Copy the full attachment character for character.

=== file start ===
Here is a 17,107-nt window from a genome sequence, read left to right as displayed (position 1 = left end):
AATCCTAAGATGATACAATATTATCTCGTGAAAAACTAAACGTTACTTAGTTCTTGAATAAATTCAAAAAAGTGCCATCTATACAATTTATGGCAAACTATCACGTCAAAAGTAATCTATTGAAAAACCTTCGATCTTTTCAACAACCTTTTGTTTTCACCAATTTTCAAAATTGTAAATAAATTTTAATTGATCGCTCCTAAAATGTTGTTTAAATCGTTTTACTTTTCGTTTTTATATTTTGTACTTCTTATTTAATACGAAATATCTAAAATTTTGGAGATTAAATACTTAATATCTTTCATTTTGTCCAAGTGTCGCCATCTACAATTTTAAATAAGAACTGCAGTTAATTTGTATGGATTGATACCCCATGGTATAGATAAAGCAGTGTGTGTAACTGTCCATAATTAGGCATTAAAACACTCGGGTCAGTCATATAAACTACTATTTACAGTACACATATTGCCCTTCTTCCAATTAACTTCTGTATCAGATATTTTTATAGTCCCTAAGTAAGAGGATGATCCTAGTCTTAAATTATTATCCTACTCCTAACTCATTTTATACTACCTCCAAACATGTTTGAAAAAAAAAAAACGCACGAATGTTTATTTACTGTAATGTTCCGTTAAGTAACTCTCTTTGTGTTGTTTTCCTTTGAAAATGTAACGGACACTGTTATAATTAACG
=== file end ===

Here is a 17,107-nt window from a genome sequence, read left to right as displayed (position 1 = left end):
AATCCTAAGATGATACAATATTATCTCGTGAAAAACTAAACGTTACTTAGTTCTTGAATAAATTCAAAAAAGTGCCATCTATACAATTTATGGCAAACTATCACGTCAAAAGTAATCTATTGAAAAACCTTCGATCTTTTCAACAACCTTTTGTTTTCACCAATTTTCAAAATTGTAAATAAATTTTAATTGATCGCTCCTAAAATGTTGTTTAAATCGTTTTACTTTTCGTTTTTATATTTTGTACTTCTTATTTAATACGAAATATCTAAAATTTTGGAGATTAAATACTTAATATCTTTCATTTTGTCCAAGTGTCGCCATCTACAATTTTAAATAAGAACTGCAGTTAATTTGTATGGATTGATACCCCATGGTATAGATAAAGCAGTGTGTGTAACTGTCCATAATTAGGCATTAAAACACTCGGGTCAGTCATATAAACTACTATTTACAGTACACATATTGCCCTTCTTCCAATTAACTTCTGTATCAGATATTTTTATAGTCCCTAAGTAAGAGGATGATCCTAGTCTTAAATTATTATCCTACTCCTAACTCATTTTATACTACCTCCAAACATGTTTGAAAAAAAAAAAACGCACGAATGTTTATTTACTGTAATGTTCCGTTAAGTAACTCTCTTTGTGTTGTTTTCCTTTGAAAATGTAACGGACACTGTTATAATTAACG